“Suicide is the second leading cause of death among school age youth. However, suicide is preventable. Youth who are contemplating suicide frequently give warning signs of their distress. Parents, teachers, and friends are in a key position to pick up on these signs and get help,” according to the National Association of School Psychologists. (www.nasponline.org)
The first line of offense and defense for awareness and prevention of youth suicide begins with parents, guardians, caregivers, and foster guardians. A specific educational program aimed at this group is vital. Adults in the home must learn how to communicate with children concerning suicide. A giant myth: talking about suicide to youth will plant suicidal ideas in their brains. FALSE.
Communication can help prevent suicide. Adults in the home need to be responsible for talking to their children (when age appropriate) about suicide awareness and prevention. Not just once to get the conversation over with, but on a regular basis. For example, when a celebrity commits suicide, parents can check in with youth to listen, answer questions, and review coping skills. Adults must become comfortable with suicide prevention talk.
Relatives are part of the prevention team. Grandparents, aunts, and uncles need to learn about suicide prevention. Parents need to communicate with relatives and provide resource information.
The Ohio General Assembly enacted Revised Code Section 3319.073 requires school districts to provide professional in-service training to address youth suicide awareness and prevention. Training is required for every teacher, counselor, school psychologist, school nurse and administrator, as well as other personnel that the board deems appropriate. Football, basketball, baseball, and all coaches need to be trained as well.
Pediatricians, general practitioners, nurse practitioners, dentists, and other medical professionals can utilize screening questionnaires about suicide with forms for youth and parents. Referrals can be made to local mental health centers.
Pamphlets on suicide prevention need to be in the offices of all helping professionals and all businesses. Hair saloons can put prevention pamphlets next to magazines. Most youth make frequent visits for hair appointments.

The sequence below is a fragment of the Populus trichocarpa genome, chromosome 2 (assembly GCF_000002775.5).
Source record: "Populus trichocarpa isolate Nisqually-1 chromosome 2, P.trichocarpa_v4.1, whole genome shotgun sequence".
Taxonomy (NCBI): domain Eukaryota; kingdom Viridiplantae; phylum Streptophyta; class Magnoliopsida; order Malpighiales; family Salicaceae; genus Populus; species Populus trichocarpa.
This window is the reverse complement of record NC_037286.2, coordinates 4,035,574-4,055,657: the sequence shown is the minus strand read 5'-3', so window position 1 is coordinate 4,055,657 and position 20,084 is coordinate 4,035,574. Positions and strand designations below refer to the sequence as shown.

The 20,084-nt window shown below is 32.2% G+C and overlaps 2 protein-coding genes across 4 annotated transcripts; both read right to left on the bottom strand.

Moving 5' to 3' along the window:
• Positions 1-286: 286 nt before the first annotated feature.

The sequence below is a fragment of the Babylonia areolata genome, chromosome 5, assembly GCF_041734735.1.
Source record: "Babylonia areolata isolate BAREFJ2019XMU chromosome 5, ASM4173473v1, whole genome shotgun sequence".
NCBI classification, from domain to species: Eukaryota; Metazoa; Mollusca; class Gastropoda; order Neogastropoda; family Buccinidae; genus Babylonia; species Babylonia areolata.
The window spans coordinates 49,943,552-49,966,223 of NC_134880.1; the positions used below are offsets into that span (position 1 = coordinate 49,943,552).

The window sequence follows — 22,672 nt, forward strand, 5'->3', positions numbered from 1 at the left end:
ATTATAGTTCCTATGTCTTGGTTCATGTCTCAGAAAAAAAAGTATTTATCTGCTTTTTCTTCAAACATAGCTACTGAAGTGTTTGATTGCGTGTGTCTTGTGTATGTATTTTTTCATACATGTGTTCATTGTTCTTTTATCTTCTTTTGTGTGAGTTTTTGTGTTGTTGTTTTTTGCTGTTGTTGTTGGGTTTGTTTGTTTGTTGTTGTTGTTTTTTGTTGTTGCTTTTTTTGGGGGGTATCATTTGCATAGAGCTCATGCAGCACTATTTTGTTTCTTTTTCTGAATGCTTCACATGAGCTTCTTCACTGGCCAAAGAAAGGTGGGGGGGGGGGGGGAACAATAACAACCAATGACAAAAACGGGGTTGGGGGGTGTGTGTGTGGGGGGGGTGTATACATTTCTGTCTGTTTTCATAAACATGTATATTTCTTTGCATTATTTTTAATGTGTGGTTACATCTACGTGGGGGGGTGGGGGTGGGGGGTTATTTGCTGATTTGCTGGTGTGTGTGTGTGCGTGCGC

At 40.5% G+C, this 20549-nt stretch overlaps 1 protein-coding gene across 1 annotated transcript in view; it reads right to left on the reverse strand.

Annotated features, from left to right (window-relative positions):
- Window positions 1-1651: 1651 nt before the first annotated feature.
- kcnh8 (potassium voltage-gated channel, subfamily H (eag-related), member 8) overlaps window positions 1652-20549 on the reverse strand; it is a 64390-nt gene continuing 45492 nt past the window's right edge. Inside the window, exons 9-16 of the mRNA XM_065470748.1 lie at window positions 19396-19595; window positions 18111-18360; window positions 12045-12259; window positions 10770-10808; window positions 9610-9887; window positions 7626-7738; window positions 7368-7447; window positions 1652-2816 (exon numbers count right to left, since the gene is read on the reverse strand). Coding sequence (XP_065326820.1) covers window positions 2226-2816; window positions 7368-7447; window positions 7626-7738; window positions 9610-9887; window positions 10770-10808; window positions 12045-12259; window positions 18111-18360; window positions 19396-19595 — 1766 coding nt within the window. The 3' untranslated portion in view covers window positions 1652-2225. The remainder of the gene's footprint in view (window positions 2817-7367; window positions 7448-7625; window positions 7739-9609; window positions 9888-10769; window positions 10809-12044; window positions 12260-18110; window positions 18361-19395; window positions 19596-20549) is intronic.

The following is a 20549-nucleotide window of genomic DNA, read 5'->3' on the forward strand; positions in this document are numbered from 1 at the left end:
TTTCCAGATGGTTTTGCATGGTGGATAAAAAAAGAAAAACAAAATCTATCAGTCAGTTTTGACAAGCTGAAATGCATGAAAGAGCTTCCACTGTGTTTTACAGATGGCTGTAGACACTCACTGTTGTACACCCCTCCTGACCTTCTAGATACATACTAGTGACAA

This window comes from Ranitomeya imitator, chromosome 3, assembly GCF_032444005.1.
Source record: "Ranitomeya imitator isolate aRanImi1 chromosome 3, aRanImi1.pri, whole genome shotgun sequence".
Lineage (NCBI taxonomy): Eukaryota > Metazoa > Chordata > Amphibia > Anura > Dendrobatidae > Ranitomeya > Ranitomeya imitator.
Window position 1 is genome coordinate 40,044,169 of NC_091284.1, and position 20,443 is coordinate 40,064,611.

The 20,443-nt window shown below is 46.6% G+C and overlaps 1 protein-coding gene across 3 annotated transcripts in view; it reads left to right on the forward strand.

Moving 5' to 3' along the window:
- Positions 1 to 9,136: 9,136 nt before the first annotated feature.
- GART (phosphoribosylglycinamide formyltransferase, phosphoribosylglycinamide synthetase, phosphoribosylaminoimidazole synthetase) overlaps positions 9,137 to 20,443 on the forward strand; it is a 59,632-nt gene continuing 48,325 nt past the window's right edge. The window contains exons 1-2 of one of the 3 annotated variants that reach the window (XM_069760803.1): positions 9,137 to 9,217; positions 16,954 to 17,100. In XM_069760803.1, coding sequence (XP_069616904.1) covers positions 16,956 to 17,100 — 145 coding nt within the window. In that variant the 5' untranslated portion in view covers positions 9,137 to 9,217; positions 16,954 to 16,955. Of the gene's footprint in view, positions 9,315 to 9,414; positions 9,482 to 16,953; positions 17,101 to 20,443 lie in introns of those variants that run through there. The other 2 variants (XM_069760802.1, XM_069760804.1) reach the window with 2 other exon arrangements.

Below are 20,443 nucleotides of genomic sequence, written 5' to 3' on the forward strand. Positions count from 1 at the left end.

The county mental health center must be vigilante with ongoing community education with parents, foster guardians, school personnel, helping professionals, and the entire community.
Residents must support the local suicide prevention coalition with their time and dollars. Attend their fundraisers and community programs and projects.
Churches, temples, and synagogues can be on the team as well, especially youth leaders and Sunday school teachers.
Every adult with a Facebook account can put suicide prevention information on her/his page and website.
Educating youth to talk and tell when a friend or classmate discusses or threatens suicide is important; however it is the responsibility of adults to be proactive and not expect children to be the rescuers. Youth demonstrate a strong sense of loyalty and confidentiality with their peers.
We are living in the information age where facts, statistics, pamphlets, posters, handouts, books, videos, movies about real suicide stories, Apps, and social media sites discuss and display suicide awareness and prevention knowledge. With the Internet, we have instant access to warning signs and symptoms of suicide. We have 24-hour suicide hotlines.
So, why do youth continue to commit suicide? Do we need better prevention programs?
Or do we need to focus more on prevention and intervention of depression and alcohol/drug abuse among teens?
“Alcohol use has consistently been implicated in adolescent suicide and it is generally assumed that alcohol use leads to an increased risk in suicidality, suicide attempts and completed suicides,” according to a 2007 article in the Journal of Adolescent Medical Heath. (www.ncbi.nlm.nih.gov)
“The majority of children and adolescents who attempt suicide have a significant mental health disorder, usually depression,” according to the American Academy of Child and Adolescent Psychiatry.” (www.aacap.org)
In summary, suicide prevention programs need to focus on everything in my article as well as bullying prevention and intervention.
Melissa Martin, Ph.D, is an author, columnist, educator, and therapist. She resides in southern Ohio. www.melissamartinchildrensauthor.com.